I didn’t intend to write more about the Orville, yet here we are. Command Performance shares 95% of it’s DNA with a lower tier TNG episode. It starts with the ship receiving a distress signal from a freighter and arriving to find that the ship is carrying Captain Mercer’s parents. Since the third in command […]
A loyal commander teams up with a traitorous general to crush a rebellion through a combination of super advanced weapons and manipulation of the calender.
Weird is easy. Believably, coherently and off-puttingly weird is much harder…
A member of the filth finds his calling as the police’s newest, and nearly only, wizard.
Peter Grant is not your typical urban fantasy protagonist. For starters he’s a cop, and an extremely junior one at that. More importantly, at the beginning of the series, not a very good cop: better than a hanger, but lacking in the instincts and discipline that would make him stand out. He’s also black, which matter less then it might have in the past, but certainly carries varying degrees of baggage in the Police, London, and England respectively.
The first book is in this series is pretty close to the platonic ideal of Napoleonic ships and Dragons. As the series continues however, Novik sets her sights on bigger things, and does something laudable that many fantasy authors never do – thinks through the consequences of her premise. Over the course of the next five novels, she examines the extension of the franchise, slavery, colonialism, mercantilism, and the conflict between honor and duty, through the prism of a world where power is shifted by the existence of Dragon’s weighing 10’s of tons.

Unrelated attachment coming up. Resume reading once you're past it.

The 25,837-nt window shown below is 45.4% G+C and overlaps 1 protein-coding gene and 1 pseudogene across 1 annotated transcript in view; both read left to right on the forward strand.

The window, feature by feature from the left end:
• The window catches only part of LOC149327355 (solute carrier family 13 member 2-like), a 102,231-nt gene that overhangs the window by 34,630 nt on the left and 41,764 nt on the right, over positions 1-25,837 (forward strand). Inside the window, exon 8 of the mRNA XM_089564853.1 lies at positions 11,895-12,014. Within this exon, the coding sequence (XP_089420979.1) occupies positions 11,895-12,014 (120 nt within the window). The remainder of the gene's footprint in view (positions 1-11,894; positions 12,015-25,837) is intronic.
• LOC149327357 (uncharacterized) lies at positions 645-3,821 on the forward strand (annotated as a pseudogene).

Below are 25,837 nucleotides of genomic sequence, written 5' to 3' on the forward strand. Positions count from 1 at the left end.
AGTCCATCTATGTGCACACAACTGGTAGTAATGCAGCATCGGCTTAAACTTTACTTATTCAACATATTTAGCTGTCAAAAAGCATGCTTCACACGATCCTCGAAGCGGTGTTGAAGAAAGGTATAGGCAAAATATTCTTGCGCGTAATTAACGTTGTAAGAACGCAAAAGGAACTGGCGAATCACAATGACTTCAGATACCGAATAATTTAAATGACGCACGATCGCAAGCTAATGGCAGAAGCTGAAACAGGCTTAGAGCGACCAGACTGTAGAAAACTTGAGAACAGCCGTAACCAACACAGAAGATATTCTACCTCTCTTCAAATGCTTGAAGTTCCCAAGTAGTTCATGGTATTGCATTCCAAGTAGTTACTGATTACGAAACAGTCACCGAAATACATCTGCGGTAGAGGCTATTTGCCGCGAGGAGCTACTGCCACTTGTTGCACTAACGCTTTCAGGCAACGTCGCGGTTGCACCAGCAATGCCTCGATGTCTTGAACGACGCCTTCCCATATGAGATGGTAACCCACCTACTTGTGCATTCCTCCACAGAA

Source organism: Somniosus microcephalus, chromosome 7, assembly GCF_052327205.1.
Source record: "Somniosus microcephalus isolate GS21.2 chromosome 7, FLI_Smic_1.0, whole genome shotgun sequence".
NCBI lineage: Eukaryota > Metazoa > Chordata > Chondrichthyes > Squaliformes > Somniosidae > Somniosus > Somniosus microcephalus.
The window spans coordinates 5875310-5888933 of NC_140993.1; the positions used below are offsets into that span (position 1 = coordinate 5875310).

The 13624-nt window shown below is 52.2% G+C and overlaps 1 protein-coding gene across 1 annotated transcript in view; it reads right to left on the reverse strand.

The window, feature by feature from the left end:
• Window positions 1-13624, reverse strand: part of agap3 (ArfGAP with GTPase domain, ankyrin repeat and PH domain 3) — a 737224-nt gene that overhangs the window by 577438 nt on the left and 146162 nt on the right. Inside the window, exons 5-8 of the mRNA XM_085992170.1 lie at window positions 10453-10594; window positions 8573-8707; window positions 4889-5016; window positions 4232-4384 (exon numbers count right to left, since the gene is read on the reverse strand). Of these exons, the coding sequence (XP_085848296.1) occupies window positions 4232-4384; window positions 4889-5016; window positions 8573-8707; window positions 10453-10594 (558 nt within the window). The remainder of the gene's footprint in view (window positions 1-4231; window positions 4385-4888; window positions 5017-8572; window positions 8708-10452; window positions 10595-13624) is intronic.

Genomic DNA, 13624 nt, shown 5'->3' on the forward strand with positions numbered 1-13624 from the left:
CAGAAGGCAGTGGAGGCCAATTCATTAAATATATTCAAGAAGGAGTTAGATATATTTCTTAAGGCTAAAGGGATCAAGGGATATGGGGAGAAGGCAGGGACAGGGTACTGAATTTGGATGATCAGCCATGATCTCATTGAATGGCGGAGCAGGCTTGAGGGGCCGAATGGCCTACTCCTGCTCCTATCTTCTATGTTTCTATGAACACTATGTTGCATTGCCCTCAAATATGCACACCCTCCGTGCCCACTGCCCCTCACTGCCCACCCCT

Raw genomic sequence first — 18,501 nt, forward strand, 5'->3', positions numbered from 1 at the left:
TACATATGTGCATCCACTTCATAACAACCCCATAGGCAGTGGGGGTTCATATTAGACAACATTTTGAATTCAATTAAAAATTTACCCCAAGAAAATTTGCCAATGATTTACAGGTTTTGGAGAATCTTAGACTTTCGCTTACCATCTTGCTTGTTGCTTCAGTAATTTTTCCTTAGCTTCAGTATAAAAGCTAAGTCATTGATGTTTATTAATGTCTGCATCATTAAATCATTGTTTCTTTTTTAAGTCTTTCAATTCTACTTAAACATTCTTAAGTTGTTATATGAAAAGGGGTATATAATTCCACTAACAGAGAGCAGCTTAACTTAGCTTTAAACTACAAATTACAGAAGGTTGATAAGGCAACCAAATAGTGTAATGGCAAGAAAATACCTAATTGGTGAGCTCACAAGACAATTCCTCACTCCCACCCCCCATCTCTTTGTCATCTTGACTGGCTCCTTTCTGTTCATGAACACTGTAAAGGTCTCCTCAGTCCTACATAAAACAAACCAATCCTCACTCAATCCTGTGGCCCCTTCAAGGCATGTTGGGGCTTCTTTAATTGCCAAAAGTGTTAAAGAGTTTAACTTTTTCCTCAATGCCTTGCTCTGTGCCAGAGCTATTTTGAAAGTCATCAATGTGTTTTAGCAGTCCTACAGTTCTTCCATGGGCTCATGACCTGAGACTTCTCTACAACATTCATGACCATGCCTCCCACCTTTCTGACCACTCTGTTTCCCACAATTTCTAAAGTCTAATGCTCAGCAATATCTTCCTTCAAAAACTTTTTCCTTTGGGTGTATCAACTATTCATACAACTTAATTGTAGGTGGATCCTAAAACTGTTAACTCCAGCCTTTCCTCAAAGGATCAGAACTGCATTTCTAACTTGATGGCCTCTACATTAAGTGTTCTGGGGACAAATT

As mentioned before this is not strictly a Hugo category, it just uses the same voting system with the same electorate and is given out at the same time. It’s also an odd duck, as novels duke it out with short stories and mixtures of both. Still, the Campbell Award often ends up being my favourite slate – in previous years I have preferred the novels represented here to those in the novel category.
The Novelette and Novella are the ugly step children of the Hugos, novelette being a long short story, and a novella being a short novel. Nonetheless, they are often have the most diversity in offerings of the categories. This slate of novellas is particularly strong, with five of the six stories being excellent and deserving of award.